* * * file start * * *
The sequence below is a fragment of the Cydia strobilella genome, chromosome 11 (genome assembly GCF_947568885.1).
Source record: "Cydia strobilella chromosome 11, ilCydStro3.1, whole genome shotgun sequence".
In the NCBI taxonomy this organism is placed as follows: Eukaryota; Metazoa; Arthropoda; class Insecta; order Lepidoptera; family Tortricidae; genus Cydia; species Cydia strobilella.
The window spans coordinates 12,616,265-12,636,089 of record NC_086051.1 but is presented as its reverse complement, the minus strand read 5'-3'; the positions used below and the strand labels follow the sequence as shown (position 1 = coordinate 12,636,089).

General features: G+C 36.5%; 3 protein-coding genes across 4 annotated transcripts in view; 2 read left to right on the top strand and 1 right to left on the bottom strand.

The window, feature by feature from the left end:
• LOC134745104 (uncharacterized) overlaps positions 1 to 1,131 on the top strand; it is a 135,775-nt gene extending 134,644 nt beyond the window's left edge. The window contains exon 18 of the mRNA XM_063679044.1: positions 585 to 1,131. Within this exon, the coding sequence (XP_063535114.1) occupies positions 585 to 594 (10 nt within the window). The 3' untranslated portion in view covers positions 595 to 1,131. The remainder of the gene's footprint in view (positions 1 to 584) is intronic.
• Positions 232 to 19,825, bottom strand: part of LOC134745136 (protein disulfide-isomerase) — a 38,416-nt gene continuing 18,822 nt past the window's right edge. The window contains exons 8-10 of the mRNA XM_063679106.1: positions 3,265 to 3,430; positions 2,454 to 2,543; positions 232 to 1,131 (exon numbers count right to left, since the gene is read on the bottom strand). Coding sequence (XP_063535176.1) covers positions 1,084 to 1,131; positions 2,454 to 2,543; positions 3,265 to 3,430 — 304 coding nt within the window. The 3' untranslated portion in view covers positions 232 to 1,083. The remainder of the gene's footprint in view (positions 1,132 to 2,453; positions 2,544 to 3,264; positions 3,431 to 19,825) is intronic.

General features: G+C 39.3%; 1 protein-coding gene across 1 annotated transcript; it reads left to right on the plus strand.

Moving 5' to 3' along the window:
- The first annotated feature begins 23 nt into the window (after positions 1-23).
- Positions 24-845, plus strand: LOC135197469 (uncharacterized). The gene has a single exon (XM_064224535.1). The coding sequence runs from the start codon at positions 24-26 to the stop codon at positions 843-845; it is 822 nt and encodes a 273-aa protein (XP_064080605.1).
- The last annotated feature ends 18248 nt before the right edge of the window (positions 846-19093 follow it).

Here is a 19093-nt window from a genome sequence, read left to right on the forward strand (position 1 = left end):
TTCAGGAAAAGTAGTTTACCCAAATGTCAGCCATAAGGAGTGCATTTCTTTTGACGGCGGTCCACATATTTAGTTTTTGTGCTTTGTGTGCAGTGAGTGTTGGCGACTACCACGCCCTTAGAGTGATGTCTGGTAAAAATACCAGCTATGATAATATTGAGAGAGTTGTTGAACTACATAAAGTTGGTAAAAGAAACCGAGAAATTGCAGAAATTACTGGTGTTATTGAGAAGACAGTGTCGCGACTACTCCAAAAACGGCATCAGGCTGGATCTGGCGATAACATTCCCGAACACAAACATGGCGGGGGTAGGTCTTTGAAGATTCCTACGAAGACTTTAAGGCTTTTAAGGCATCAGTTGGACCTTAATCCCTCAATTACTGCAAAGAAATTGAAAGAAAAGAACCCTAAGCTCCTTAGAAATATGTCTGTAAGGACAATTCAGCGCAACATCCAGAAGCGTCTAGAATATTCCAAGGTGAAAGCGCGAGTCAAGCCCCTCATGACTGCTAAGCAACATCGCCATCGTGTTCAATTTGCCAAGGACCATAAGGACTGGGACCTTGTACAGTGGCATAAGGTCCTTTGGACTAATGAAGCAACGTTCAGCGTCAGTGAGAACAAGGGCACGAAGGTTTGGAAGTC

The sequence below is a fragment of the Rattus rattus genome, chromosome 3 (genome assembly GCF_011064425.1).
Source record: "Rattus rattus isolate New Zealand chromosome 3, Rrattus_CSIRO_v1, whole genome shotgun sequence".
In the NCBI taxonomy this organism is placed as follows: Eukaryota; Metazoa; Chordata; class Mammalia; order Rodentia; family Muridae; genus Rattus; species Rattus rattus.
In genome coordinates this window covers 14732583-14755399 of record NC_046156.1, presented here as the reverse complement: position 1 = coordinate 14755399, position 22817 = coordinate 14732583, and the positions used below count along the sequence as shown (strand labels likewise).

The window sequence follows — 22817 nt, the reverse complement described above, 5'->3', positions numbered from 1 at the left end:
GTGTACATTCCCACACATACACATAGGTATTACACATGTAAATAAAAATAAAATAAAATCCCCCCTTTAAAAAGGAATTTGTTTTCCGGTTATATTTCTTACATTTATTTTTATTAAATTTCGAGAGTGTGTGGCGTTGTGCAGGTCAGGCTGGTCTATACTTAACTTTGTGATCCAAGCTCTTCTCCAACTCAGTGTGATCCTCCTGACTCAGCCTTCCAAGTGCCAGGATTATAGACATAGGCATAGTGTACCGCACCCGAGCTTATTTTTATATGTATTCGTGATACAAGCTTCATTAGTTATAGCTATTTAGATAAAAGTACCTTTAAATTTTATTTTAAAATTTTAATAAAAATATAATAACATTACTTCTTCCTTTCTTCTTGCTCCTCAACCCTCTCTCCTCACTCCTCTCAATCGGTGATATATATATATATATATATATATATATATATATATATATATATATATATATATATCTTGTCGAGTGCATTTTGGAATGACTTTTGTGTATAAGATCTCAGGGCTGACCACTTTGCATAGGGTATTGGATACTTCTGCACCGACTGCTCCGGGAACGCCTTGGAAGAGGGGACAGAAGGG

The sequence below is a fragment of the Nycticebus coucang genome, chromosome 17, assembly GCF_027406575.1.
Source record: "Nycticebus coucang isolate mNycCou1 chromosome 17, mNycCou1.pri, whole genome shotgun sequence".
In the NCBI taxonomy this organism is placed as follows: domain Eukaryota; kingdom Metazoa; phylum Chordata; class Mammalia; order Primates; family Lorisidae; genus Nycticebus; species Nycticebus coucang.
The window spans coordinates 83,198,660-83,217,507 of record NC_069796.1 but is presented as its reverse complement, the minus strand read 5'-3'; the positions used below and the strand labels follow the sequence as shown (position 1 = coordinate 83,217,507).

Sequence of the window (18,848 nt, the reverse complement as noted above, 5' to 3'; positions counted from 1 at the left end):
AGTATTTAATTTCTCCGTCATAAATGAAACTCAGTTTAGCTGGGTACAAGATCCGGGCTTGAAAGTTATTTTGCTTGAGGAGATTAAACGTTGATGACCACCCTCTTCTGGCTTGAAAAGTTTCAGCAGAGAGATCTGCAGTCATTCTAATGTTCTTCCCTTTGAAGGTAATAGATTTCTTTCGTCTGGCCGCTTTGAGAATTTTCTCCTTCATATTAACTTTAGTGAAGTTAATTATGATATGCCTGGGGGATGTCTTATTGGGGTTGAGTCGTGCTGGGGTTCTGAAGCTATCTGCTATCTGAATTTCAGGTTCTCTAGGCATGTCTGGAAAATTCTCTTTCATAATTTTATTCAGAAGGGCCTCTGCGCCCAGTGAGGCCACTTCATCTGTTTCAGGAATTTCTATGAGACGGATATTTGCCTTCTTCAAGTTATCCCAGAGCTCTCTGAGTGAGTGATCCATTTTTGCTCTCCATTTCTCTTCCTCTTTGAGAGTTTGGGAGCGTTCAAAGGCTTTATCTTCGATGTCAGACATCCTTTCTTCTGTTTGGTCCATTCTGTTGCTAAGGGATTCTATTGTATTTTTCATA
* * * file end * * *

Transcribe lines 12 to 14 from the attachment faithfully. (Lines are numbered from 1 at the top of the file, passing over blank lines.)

- Positions 24-845, plus strand: LOC135197469 (uncharacterized). The gene has a single exon (XM_064224535.1). The coding sequence runs from the start codon at positions 24-26 to the stop codon at positions 843-845; it is 822 nt and encodes a 273-aa protein (XP_064080605.1).
- The last annotated feature ends 18248 nt before the right edge of the window (positions 846-19093 follow it).

Here is a 19093-nt window from a genome sequence, read left to right on the forward strand (position 1 = left end):